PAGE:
Amazon announced Kindle Unlimited last month with much fanfare, establishing a subscription model for its offerings – pay one low fee each month, read as many books as you like. You’re restricted to downloading ten at a time, though, and you have to delete one to make room for your eleventh, but hey, tomato, tomahto. The point is that you can now read whatever you like without having to pay more than $10 a month.
An awesome deal, right?
I signed up. Of course, I have no time, so it was all I could do to make it through Michael Lewis’ latest, Flash Boys, before my 30 day free trial was over (fascinating reading for anyone wondering why the markets are so broken, and who’s behind it).
For that reason, I canceled my subscription at the end of thirty days. I just don’t have the time. I have a backlog of a year’s worth of books. I’m not the target customer.
There was a SNAFU on Amazon’s side with respect to payment during that first month. Apparently the reporting dashboard was reporting all borrows, regardless of whether they were read at least 10% (the threshold for an author to be entitled to the borrow fee payment). To Amazon’s credit, instead of saying, hey, there was a glitch, you actually only are entitled to a quarter of what you thought (or whatever it is), they paid a reduced amount on all borrows, regardless of whether any of them were read or not. That was a classy move from the retailer, who could have just as easily not paid on the ones that weren’t at the 10% + read point, and been 100% in the right.
A couple of observations: Because the borrow fee looks to be somewhere in the $1.50-$2.25 range (the historical norm for Select borrows), it encourages only one sort of participation – very short works, which are hard to or impossible to sell for anywhere close to a price that will net you the amount paid for a borrow (I think of that as Amazon inefficiency arbitrage), and books that are priced in the $2.99 or under price range (for whatever reason – length, lack of popularity, whatever). Above that and you’re receiving less for a borrow than for a sale. Now, while you can argue that you are perhaps seeing borrows from folks who otherwise wouldn’t have tried your fine work, it’s impossible to know that, so I file it in the wishful thinking bin. What I do know is that there is an inverse relationship between borrows and sales. Borrows go up, sales adjust down by some amount. In my case, it’s often that the borrows cannibalized the sales at an almost 1:1 ratio. Others report different ratios, so I might just be weird, or it could be my genre, or whose shirts I wear, when I wear anything at all – and don’t judge, hatahs.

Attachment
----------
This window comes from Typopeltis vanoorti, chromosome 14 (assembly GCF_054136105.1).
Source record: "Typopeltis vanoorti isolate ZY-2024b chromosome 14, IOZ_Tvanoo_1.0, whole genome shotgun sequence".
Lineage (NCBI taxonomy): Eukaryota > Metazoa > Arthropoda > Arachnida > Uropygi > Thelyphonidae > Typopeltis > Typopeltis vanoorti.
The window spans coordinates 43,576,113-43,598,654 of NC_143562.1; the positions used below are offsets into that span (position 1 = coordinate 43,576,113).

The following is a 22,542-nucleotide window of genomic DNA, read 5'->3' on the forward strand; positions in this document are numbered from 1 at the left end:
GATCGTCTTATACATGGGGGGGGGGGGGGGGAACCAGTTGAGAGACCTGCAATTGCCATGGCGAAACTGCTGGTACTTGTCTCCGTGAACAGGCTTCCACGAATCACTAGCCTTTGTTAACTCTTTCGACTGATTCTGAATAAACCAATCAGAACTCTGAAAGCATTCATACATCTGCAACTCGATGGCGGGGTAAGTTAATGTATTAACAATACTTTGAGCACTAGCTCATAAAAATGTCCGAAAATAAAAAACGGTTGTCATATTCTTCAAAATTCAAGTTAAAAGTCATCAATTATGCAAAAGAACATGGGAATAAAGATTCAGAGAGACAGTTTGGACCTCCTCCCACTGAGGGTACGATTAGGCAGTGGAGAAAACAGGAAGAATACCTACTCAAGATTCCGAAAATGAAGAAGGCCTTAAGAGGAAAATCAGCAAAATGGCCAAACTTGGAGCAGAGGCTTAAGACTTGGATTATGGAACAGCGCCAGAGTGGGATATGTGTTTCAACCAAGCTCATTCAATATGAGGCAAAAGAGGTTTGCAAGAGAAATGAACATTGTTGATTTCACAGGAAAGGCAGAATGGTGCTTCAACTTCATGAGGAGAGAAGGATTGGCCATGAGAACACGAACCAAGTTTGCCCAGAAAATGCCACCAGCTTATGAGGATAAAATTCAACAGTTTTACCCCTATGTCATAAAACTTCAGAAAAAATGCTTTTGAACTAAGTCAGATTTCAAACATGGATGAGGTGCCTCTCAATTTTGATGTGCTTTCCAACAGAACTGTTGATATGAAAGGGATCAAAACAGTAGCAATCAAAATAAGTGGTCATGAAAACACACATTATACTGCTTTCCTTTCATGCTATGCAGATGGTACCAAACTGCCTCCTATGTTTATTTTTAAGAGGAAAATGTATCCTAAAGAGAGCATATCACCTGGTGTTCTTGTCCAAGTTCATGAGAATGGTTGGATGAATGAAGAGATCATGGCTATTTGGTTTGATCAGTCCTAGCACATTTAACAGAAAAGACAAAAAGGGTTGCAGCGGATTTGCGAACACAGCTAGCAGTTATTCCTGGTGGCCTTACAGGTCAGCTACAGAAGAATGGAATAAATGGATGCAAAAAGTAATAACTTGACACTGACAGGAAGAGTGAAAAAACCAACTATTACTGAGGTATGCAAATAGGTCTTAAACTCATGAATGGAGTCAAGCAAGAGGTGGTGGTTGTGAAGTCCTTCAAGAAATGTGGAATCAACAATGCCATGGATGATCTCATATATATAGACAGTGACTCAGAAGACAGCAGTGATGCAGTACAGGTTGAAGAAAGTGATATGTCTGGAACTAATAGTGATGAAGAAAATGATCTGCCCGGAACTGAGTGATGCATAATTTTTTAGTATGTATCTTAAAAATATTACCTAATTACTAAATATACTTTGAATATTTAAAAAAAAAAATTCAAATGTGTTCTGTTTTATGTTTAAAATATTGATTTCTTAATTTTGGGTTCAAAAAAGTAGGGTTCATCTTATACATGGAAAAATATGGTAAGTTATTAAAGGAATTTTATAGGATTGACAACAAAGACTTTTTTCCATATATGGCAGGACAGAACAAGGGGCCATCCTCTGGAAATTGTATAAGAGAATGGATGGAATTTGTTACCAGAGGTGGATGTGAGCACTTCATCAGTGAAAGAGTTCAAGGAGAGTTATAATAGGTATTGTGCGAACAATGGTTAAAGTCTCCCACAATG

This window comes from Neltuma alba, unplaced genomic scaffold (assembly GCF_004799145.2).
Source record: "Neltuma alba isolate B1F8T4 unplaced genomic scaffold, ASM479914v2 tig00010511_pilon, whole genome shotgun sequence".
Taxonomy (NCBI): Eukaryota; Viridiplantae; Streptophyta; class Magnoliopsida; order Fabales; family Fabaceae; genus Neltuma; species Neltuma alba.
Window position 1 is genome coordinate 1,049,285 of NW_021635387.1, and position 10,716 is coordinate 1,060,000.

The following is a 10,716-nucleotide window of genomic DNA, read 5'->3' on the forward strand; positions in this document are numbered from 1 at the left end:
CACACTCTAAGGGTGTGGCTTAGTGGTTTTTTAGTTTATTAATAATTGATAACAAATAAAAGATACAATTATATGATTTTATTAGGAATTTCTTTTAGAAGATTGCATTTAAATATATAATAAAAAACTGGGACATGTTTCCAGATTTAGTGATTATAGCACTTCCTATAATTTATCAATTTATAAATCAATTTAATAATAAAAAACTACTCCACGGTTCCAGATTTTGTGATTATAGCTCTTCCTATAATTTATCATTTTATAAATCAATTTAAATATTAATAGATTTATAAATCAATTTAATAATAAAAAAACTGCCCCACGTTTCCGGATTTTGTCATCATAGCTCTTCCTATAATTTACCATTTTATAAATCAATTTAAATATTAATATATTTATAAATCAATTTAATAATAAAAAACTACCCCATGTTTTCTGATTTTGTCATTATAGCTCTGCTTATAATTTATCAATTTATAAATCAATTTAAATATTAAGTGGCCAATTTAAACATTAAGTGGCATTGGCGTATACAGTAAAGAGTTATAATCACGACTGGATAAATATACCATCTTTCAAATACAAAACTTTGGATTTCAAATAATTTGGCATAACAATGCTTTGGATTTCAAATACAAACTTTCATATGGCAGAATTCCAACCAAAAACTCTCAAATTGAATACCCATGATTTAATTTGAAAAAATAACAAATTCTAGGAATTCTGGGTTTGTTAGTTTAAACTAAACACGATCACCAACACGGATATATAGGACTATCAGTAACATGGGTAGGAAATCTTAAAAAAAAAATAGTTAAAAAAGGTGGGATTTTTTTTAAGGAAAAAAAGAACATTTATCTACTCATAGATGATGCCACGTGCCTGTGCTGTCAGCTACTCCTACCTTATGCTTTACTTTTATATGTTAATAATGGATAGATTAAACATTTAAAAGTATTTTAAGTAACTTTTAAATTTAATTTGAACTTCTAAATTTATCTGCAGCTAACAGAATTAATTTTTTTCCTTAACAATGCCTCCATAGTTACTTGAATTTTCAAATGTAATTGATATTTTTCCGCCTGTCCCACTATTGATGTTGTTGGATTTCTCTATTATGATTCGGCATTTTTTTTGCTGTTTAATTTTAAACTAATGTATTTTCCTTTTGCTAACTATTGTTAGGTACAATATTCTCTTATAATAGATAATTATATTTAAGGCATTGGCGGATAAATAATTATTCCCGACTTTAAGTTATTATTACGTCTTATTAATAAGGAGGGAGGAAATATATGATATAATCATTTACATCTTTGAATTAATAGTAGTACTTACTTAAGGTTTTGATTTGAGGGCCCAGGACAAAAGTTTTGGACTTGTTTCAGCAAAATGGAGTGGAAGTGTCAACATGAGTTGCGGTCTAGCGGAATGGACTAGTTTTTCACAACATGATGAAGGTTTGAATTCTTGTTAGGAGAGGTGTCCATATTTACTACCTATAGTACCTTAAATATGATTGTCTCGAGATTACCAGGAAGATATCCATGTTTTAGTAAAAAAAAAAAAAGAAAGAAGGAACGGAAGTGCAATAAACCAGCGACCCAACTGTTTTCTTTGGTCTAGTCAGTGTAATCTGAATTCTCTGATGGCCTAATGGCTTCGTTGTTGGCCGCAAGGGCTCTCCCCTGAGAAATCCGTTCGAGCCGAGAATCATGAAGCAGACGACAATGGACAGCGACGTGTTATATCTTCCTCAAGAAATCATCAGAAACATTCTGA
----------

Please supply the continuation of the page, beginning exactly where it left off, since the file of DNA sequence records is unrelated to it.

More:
One thing I noticed as I was browsing the titles was that none of the books I have been holding off buying to read are in the program, so for me there was little value to it, even if it was only one or two books a month I could get to. Because if the ones I’m interested in aren’t in the program, then the program’s only offering me stuff I don’t much care about.
For instance, I really, really want to find the time to read I Am Pilgrim. I’ve been told by multiple people that it’s a marvelous spy thriller, right up my alley. I looked for it but it wasn’t in the program. Ditto for James Lee Burke’s latest, Wayfaring Stranger. Not in it.
These are trad pubbed titles, but my point is that I have limited time and when I get to read, I either do so for research or because it’s an author who really impresses me. A program that doesn’t give me what I’m looking for loses me.
Does that mean that the program itself is a loser? Not at all. I see the wisdom of it for voracious readers. But for authors, well, that depends. Take me as an example. The majority of my titles aren’t in the program, because to be in it requires the titles be exclusive to Amazon. Now don’t get me wrong. I have six or seven titles exclusive with them. I view that as diversification, just as I view having 23 or whatever on different platforms to be diversification as well. I want some in the program, some out, just in case the program is a windfall – I don’t want to miss out, but I don’t want to risk too much to see, either.
To be exclusive on all my books? Makes no sense because my average novel is $5, and new releases are $6. Why would I want to accept $1.80 when a sale will pay me double to triple that, and forgo the 20% or so of my sales that are not on Amazon? See the problem? Because it requires exclusivity from me, it’s created a binary decision. Perhaps if it didn’t require exclusivity I’d be more tempted to toss a few more onto the pile, but as it is, it doesn’t make financial sense. Maybe I’m wrong – the test will be how my Amazon exclusive titles do over the next months. I’ll report back on that. So far it’s a wait and see.
What do you think? What’s been your experience? Inquiring minds want to know.